By Jueseppi B.
Sylvia Mathews Burwell
Published on Apr 11, 2014
President Obama thanks outgoing HHS Secretary Kathleen Sebelius for her work over the past five years that will benefit our families and this country for decades to come, and announces he is nominating his current Director of the Office of Management and Budget, Sylvia Mathews Burwell, as her successor. April 11, 2014.
Remarks by the President Nominating Sylvia Mathews Burwell as Secretary of Health and Human Services
10:54 A.M. EDT
THE PRESIDENT: Hey! (Applause.) All right, everybody, have a seat. Have a seat. Have a seat. Well, good morning. In my sixth year in office, I am extraordinarily grateful to have so many aides and advisors who have been there since the earliest days. But it’s still somewhat bittersweet when any of them leave for new endeavors — even when their successor is wonderful.
In early March, Kathleen Sebelius, my Secretary of Health and Human Services, told me she’d be moving on once the first open enrollment period under the Affordable Care Act came to an end. And after five years of extraordinary service to our country — and 7.5 million Americans who have signed up for health coverage through the exchanges — (applause) — she’s earned that right. I will miss her advice, I will miss her friendship, I will miss her wit — but I am proud to nominate someone to succeed her who holds those same traits in abundance: Sylvia Mathews Burwell. (Applause.)
Now, just a couple things about Kathleen. When I nominated Kathleen more than five years ago — I had gotten to know Kathleen when she was governor at Kansas and had shown extraordinary skills there; was a great advisor and supporter during my presidential campaign, and so I knew that she was up for what was a tough job — I mentioned that one of her many responsibilities at HHS would be to make sure our country is prepared for a pandemic flu outbreak. I didn’t know at the time that that would literally be her first task. (Laughter.) Nobody remembers that now — but it was. And it just gives you a sense of the sorts of daily challenges that Kathleen has handled, often without fanfare, often unacknowledged, but that have been critical to the health and welfare of the American people.
She has fought to improve children’s health, from birth to kindergarten; expanded mental health care; reduced racial and ethnic disparities; brought us closer to the first AIDS-free generation. She’s been a tireless advocate for women’s health.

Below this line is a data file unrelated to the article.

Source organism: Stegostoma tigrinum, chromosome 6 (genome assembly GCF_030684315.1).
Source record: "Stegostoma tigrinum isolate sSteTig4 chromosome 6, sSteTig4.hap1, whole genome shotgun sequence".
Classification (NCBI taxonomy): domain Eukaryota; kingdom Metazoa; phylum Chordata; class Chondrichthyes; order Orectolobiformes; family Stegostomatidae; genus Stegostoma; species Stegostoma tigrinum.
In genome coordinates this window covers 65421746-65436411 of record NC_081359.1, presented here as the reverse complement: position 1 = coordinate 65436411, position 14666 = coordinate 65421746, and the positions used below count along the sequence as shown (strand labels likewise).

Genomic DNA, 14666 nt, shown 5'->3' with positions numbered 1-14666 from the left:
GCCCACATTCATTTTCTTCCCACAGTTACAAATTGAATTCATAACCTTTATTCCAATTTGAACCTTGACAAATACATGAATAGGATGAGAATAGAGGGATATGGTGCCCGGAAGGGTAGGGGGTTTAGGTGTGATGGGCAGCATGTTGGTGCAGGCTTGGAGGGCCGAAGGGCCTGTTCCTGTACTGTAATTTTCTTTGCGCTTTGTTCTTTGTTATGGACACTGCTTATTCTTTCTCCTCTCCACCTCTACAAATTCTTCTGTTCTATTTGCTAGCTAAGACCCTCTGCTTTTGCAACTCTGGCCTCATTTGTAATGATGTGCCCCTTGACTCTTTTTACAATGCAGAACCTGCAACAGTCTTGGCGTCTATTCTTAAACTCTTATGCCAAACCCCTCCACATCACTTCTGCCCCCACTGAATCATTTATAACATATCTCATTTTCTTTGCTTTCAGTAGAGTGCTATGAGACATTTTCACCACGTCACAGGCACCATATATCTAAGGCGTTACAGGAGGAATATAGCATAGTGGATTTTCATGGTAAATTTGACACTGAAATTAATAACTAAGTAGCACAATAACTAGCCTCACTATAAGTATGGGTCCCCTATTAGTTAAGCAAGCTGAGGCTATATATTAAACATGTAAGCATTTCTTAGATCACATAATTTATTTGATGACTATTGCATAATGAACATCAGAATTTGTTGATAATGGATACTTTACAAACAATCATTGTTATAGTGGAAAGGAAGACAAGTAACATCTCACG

And, of course, what Kathleen will go down in history for is serving as the Secretary of Health and Human Services when the United States of America finally declared that quality, affordable health care is not a privilege, but it is a right for every single citizen of these United States of America. (Applause.)
Kathleen has been here through the long fight to pass the Affordable Care Act. She helped guide its implementation, even when it got rough. She’s got bumps, I’ve got bumps, bruises — but we did it because we knew of all the people that we had met, all across the country, who had lost a home, had put off care, had decided to stay with the job instead of start a business because they were uncertain about their health care situation. We had met families who had seen their children suffer because of the uncertainty of health care. And we were committed to get this done. And that’s what we’ve done, and that’s what Kathleen has done.
Yes, we lost the first quarter of open enrollment period with the problems with HealthCare.gov — and they were problems. But under Kathleen’s leadership, her team at HHS turned the corner, got it fixed, got the job done, and the final score speaks for itself: There are 7.5 million people across the country that have the security of health insurance, most of them for the very first time. And that’s because of the woman standing next to me here today. (Applause.) And we are proud of her for that. That’s an historic accomplishment. (Applause.) That’s right.
And, by the way, in the meantime, alongside 7.5 million people being enrolled, health care costs under Kathleen’s leadership are growing at their slowest rate in 50 years. I keep on reading folks saying, oh, they’re not doing anything about cost, except they’re growing at the slowest rate in 50 years. What does that mean? That’s in part because of Kathleen’s extraordinary leadership.
Health records are moving from dog-eared paper to high-tech systems. Kathleen partnered with the Department of Justice to aggressively pursue health care fraud and return billions of dollars — record sums — to the Medicare Trust Fund.
So, all told, Kathleen’s work over the past five years will benefit our families and this country for decades to come. So we want to thank Kathleen’s husband, Gary, the “First Dude” of Kansas. (Laughter.) We got two outstanding sons, Ned and John, who have been willing to share their mom with us these past five years. And, Kathleen, I know that your dad — who served as governor of Ohio, and who inspired you to pursue public service and who passed away last year — would have been so proud of you today. So, Kathleen, we want to thank you once again for your service to our country. (Applause.)
Now, we know there’s still more work to do at HHS. There’s more work to do to implement the Affordable Care Act. There’s another enrollment period coming up about six months from now. There’s a whole array of responsibilities to meet over at this large and very important agency. And I could choose no manager as experienced, as competent as my current Director of the Office of Management and Budget: Sylvia Mathews Burwell. (Applause.)